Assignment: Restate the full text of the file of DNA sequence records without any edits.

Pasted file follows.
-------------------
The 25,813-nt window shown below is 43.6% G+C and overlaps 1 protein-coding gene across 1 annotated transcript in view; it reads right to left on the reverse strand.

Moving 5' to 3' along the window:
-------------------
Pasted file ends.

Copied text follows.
The 25,813-nt window shown below is 43.6% G+C and overlaps 1 protein-coding gene across 1 annotated transcript in view; it reads right to left on the reverse strand.

Moving 5' to 3' along the window: